It's not an easy proposition, but it's well worth it in the long run.

Wednesday, March 24, 2010

Dr. Anonymous Tomorrow Night!

Just a quick pitch!
I'll be on the Dr. Anonymous ( show tomorrow night at 9pm EST

Check it out, if you get the chance, otherwise, it's on iTunes!

P.S. He called me out in the promo for not having a blog, so this should hopefully get him off my back :)

First time for many things...

So, this is the first (hopefully of many) official blog posts from me, Dr. Geek.

I've been a tech head for 25 years, a doctor for 2 and a blogger for about 3 1/2 minutes. There's nothing that stopped me from blogging before, I simply never took it up. I prefer human interaction with faces and all... Like my aversion to long phone calls (except for maybe voicemail), my "problem" with blogging has always been the one-sided nature of the conversation. Even with comments and social media linking, there's always been something impersonal about the blog. I can't see your expression to know if what I'm saying is making an impact. I can't judge your personal feelings by the look on your face.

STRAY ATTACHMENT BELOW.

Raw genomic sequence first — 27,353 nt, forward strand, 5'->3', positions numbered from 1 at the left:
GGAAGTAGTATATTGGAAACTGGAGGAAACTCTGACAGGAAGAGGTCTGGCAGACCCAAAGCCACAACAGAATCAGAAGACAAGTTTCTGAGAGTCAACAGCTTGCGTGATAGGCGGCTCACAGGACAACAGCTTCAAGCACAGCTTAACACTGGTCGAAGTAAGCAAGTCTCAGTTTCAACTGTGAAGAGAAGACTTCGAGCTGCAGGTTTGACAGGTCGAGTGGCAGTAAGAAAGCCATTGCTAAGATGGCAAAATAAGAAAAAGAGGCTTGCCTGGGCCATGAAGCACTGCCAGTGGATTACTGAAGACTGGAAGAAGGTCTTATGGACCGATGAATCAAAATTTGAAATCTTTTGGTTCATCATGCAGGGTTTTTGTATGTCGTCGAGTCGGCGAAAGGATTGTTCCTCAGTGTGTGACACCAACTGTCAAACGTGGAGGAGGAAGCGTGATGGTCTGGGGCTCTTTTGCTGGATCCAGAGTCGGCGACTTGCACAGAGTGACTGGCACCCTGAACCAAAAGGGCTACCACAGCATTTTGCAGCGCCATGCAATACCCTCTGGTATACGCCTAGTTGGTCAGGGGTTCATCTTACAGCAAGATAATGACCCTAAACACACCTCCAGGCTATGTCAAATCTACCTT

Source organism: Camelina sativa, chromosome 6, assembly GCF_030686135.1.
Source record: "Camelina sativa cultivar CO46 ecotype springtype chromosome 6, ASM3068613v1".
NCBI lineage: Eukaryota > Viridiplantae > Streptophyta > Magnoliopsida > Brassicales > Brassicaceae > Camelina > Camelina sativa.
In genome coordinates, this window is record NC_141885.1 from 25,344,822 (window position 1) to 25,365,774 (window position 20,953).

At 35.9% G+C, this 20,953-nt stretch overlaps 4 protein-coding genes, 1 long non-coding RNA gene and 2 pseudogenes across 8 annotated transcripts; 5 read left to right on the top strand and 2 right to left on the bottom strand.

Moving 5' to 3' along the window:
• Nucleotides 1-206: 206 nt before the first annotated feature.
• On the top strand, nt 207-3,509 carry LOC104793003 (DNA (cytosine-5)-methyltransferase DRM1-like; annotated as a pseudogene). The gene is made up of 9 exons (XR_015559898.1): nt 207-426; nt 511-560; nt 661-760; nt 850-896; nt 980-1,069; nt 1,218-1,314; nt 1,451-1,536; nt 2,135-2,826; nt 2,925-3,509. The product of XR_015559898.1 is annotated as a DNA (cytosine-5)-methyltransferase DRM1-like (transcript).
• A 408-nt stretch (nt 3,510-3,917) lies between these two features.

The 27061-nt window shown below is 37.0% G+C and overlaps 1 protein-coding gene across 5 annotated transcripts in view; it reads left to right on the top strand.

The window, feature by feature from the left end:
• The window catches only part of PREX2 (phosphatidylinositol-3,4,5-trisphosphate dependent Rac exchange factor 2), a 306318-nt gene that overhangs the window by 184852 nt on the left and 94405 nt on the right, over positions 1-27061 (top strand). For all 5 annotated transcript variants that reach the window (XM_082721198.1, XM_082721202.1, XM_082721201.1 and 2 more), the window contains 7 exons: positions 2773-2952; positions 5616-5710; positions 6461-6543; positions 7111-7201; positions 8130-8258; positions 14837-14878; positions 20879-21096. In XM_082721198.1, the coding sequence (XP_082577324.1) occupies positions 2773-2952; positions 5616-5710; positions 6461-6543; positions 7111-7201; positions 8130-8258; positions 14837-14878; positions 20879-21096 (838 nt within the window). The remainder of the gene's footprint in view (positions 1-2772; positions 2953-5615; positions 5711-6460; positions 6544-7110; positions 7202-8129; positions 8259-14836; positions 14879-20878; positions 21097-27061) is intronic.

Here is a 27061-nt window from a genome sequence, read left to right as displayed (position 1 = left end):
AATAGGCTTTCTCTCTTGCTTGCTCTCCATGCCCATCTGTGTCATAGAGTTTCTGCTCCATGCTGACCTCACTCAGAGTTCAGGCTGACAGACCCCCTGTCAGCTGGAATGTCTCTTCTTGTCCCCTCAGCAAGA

I also have trouble justifying spending time writing something that few people will read. Is there anyway anyone would be interested in what I have to say? If so, will it lead to "followers" (lurkers) or "friends," people to share actual discourse.

All that to say, this is the first of many posts. I'm currently revamping my style pages and taking some pictures for the header. In the coming days/weeks, I'll be posting a lot. Stuff about healthcare reform, medicine, medical training, technology, but more importantly how all those things affect me, and to some extent, the "common man."

Here's to your health!